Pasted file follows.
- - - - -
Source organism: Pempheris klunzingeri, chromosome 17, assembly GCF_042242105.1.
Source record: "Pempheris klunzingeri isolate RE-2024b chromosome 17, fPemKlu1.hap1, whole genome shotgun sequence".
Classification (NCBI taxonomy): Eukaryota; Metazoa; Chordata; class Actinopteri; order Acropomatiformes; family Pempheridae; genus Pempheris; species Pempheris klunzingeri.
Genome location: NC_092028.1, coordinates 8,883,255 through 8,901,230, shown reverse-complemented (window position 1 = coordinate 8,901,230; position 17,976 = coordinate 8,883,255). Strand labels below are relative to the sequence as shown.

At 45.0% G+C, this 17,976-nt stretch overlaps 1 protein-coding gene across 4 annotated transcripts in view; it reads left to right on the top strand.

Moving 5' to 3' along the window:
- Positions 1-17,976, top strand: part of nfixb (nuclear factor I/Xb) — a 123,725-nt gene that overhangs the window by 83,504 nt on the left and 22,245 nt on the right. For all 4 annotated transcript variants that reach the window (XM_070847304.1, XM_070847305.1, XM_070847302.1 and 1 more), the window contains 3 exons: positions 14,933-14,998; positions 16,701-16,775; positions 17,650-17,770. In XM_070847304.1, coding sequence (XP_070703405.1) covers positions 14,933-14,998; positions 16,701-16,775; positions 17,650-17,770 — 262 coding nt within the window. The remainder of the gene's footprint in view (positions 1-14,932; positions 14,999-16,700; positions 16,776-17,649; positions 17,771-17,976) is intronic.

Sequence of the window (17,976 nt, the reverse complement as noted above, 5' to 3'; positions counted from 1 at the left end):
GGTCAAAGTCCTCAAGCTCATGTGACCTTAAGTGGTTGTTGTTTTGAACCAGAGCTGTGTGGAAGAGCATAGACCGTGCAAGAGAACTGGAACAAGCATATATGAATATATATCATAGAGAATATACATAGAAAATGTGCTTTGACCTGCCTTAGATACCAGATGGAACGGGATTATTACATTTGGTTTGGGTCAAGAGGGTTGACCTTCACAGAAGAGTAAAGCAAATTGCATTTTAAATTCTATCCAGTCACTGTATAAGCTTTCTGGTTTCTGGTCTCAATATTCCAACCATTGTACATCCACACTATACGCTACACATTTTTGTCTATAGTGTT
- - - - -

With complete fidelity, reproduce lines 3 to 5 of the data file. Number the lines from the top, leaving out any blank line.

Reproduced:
Classification (NCBI taxonomy): Eukaryota; Metazoa; Chordata; class Actinopteri; order Acropomatiformes; family Pempheridae; genus Pempheris; species Pempheris klunzingeri.
Genome location: NC_092028.1, coordinates 8,883,255 through 8,901,230, shown reverse-complemented (window position 1 = coordinate 8,901,230; position 17,976 = coordinate 8,883,255). Strand labels below are relative to the sequence as shown.

At 45.0% G+C, this 17,976-nt stretch overlaps 1 protein-coding gene across 4 annotated transcripts in view; it reads left to right on the top strand.